The worlds of big data and cloud computing (mostly IaaS) share some characteristics that make the intersection intuitive in some ways and counterintuitive in others.
Motivation and Considerations
There are several motivations for using cloud environments for big data deployments as well as some considerations.
- Cost. Total cost of ownership of infrastructure includes hardware, power, racks, hosting space, and the people managing the infrastructure. Public cloud benefits from economies of scale and vendors often pass these benefits to the customers, who can simply consume the infrastructure without worrying about the operational costs.
- Ease of use. Cloud computing is all about accessing resources programmatically and automating systems as much as possible. That’s not possible with bare- metal hardware, and ease of use is a big factor when considering deploying in cloud environments.
- Elasticity. Big data workloads are often times spiky in nature. Users onboard new data sources and need to perform ad hoc processing to explore the datasets. This requires the ability to scale up the environment and perhaps scale down later on. With bare-metal infrastructure, you’ll have to provision for that burst requirement or you’ll have to wait for the IT team to provision new hardware. In cloud environments, you can scale up and down programmatically in a matter of minutes.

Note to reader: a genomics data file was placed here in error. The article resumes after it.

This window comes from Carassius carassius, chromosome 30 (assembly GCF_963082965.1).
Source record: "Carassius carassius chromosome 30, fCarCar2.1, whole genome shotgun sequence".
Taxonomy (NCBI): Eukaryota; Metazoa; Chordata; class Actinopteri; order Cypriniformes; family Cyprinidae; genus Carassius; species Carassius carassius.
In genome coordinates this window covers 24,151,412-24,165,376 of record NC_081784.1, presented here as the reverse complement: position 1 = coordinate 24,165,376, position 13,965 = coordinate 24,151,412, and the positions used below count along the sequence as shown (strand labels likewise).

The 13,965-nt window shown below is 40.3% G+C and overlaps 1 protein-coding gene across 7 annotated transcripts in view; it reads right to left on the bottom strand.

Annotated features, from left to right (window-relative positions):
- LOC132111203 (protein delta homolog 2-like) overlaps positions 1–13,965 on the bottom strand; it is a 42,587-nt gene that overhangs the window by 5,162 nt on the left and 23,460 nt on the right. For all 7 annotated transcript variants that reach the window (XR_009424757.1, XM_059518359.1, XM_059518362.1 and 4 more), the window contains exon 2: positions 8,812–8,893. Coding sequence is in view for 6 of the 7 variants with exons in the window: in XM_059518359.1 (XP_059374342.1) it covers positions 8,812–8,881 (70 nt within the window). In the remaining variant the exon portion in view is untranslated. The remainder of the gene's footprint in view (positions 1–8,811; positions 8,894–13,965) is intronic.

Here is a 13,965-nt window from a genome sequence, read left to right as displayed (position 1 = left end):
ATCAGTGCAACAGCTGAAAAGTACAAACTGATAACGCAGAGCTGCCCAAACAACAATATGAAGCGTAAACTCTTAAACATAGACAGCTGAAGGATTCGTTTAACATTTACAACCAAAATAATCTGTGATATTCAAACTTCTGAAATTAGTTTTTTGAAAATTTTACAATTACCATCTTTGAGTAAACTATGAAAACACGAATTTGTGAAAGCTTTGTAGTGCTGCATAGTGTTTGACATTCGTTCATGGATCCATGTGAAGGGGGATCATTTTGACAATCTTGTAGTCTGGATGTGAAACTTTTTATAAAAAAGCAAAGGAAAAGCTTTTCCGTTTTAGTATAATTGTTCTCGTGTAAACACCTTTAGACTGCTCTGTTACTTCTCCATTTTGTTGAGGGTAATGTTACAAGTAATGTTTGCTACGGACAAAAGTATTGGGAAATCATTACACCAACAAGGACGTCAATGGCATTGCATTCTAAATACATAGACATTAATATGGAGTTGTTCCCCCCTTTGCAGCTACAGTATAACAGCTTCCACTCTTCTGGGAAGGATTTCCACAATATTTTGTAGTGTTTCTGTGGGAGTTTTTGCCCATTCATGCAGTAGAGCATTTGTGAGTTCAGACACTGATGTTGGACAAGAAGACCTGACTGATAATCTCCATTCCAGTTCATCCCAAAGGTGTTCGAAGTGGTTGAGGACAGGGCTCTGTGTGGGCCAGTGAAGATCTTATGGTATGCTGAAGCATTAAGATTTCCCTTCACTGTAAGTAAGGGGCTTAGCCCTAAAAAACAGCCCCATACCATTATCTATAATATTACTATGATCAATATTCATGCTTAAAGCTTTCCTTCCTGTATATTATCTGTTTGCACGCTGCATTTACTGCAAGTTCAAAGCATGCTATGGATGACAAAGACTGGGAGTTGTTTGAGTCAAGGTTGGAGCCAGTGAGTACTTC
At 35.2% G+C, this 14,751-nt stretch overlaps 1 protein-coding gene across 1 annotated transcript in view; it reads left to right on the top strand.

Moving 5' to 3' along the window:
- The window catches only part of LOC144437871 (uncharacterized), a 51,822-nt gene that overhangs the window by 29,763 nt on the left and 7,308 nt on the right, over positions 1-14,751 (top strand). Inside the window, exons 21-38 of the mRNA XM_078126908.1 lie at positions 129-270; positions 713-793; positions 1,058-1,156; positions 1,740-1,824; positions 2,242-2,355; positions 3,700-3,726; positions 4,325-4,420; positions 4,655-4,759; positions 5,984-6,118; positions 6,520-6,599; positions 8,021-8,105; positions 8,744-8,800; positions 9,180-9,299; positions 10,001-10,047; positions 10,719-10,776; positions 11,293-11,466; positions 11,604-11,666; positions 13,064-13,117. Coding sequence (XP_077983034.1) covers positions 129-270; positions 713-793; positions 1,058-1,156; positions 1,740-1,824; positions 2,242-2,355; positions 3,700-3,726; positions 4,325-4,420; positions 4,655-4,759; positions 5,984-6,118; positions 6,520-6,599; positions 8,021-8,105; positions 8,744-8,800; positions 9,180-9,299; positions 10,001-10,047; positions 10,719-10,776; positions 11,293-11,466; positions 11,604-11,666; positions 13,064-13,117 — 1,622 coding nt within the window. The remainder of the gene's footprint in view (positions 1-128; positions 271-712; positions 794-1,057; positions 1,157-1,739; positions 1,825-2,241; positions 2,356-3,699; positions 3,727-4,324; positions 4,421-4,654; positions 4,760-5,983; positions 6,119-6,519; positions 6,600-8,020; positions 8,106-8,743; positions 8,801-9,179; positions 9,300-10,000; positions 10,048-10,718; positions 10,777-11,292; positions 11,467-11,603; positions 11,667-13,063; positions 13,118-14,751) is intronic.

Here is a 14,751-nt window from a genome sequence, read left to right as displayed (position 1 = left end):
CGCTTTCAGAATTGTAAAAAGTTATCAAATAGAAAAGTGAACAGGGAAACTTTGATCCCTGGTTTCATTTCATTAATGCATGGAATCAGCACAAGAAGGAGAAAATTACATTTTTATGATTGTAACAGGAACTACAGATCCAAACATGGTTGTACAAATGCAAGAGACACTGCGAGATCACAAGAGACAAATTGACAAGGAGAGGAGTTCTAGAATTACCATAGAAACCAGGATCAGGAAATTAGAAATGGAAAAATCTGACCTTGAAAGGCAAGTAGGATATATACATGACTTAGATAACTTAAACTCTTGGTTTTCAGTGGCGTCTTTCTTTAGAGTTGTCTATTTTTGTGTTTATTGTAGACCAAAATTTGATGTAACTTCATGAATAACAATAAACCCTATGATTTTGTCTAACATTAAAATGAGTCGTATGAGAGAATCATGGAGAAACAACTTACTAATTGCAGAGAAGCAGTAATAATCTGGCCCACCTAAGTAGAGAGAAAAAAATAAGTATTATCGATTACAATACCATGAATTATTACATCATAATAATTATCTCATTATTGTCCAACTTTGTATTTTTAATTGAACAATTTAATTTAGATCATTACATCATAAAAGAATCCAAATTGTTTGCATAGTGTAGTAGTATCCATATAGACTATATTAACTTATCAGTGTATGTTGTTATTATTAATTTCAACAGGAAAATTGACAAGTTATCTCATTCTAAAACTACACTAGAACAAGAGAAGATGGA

- Operations. In public cloud environments, operations are the cloud provider’s responsibility. Users don’t have to worry about operating the infrastructure. If the system fails, they can recover by provisioning more resources.
- Reliability. Some might argue that public cloud infrastructures are less reliable than those in bare- metal because virtual machines have a higher chance of going down than physical servers. The flip side of that is that you can provision a new virtual machine much faster than you can procure and provision a new server. With that, reliability comes down to how you architect your system for fault tolerance.